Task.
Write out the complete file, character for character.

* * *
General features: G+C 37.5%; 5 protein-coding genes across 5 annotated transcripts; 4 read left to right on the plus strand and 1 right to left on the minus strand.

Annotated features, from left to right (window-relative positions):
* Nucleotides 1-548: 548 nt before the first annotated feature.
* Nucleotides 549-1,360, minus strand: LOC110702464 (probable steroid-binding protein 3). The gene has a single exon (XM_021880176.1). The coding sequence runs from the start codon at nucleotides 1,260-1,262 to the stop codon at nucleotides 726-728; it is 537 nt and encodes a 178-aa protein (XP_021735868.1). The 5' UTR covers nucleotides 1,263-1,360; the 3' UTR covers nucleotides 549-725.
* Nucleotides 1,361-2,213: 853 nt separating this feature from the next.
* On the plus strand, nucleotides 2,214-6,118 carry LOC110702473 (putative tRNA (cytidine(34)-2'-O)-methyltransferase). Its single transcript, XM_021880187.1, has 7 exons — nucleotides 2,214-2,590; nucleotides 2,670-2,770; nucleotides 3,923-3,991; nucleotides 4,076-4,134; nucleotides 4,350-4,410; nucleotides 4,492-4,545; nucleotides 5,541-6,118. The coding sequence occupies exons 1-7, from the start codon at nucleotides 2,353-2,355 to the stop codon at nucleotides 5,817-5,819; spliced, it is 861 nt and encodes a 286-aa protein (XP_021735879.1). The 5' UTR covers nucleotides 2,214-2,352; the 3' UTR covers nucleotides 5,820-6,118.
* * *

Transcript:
General features: G+C 37.5%; 5 protein-coding genes across 5 annotated transcripts; 4 read left to right on the plus strand and 1 right to left on the minus strand.

Annotated features, from left to right (window-relative positions):
* Nucleotides 1-548: 548 nt before the first annotated feature.
* Nucleotides 549-1,360, minus strand: LOC110702464 (probable steroid-binding protein 3). The gene has a single exon (XM_021880176.1). The coding sequence runs from the start codon at nucleotides 1,260-1,262 to the stop codon at nucleotides 726-728; it is 537 nt and encodes a 178-aa protein (XP_021735868.1). The 5' UTR covers nucleotides 1,263-1,360; the 3' UTR covers nucleotides 549-725.
* Nucleotides 1,361-2,213: 853 nt separating this feature from the next.
* On the plus strand, nucleotides 2,214-6,118 carry LOC110702473 (putative tRNA (cytidine(34)-2'-O)-methyltransferase). Its single transcript, XM_021880187.1, has 7 exons — nucleotides 2,214-2,590; nucleotides 2,670-2,770; nucleotides 3,923-3,991; nucleotides 4,076-4,134; nucleotides 4,350-4,410; nucleotides 4,492-4,545; nucleotides 5,541-6,118. The coding sequence occupies exons 1-7, from the start codon at nucleotides 2,353-2,355 to the stop codon at nucleotides 5,817-5,819; spliced, it is 861 nt and encodes a 286-aa protein (XP_021735879.1). The 5' UTR covers nucleotides 2,214-2,352; the 3' UTR covers nucleotides 5,820-6,118.